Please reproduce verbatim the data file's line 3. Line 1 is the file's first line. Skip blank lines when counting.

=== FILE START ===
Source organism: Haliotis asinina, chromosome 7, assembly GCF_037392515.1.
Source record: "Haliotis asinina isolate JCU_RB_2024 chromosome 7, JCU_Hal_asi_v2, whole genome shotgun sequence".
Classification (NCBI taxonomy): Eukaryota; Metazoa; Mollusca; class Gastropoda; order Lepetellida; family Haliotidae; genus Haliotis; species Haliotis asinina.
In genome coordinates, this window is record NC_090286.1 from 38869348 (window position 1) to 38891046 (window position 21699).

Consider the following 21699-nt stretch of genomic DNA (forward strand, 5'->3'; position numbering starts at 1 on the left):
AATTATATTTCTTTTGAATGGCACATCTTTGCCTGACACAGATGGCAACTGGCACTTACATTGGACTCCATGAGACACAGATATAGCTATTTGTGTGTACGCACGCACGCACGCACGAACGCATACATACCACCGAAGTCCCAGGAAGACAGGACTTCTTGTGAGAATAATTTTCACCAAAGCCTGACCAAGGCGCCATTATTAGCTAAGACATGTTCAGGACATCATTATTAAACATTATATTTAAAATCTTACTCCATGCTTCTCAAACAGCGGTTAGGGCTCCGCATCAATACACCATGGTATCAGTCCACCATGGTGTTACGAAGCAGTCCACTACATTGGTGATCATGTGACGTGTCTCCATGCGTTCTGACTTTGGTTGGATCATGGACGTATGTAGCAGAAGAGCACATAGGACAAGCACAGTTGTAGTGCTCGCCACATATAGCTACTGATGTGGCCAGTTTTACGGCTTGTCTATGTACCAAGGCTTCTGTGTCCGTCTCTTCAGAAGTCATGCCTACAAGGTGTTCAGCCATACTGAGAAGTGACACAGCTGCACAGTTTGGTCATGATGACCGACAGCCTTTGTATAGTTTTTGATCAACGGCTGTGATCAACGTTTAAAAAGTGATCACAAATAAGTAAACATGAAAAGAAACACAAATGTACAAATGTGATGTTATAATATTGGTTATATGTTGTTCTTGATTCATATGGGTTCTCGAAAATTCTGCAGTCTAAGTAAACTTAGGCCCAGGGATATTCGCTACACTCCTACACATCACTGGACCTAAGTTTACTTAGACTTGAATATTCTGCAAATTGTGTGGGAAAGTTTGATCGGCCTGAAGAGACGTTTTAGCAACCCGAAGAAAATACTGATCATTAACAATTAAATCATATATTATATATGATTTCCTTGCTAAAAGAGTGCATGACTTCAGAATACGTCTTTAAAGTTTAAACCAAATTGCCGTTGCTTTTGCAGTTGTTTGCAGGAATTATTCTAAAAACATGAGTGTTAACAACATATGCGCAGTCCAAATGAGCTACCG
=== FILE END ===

Classification (NCBI taxonomy): Eukaryota; Metazoa; Mollusca; class Gastropoda; order Lepetellida; family Haliotidae; genus Haliotis; species Haliotis asinina.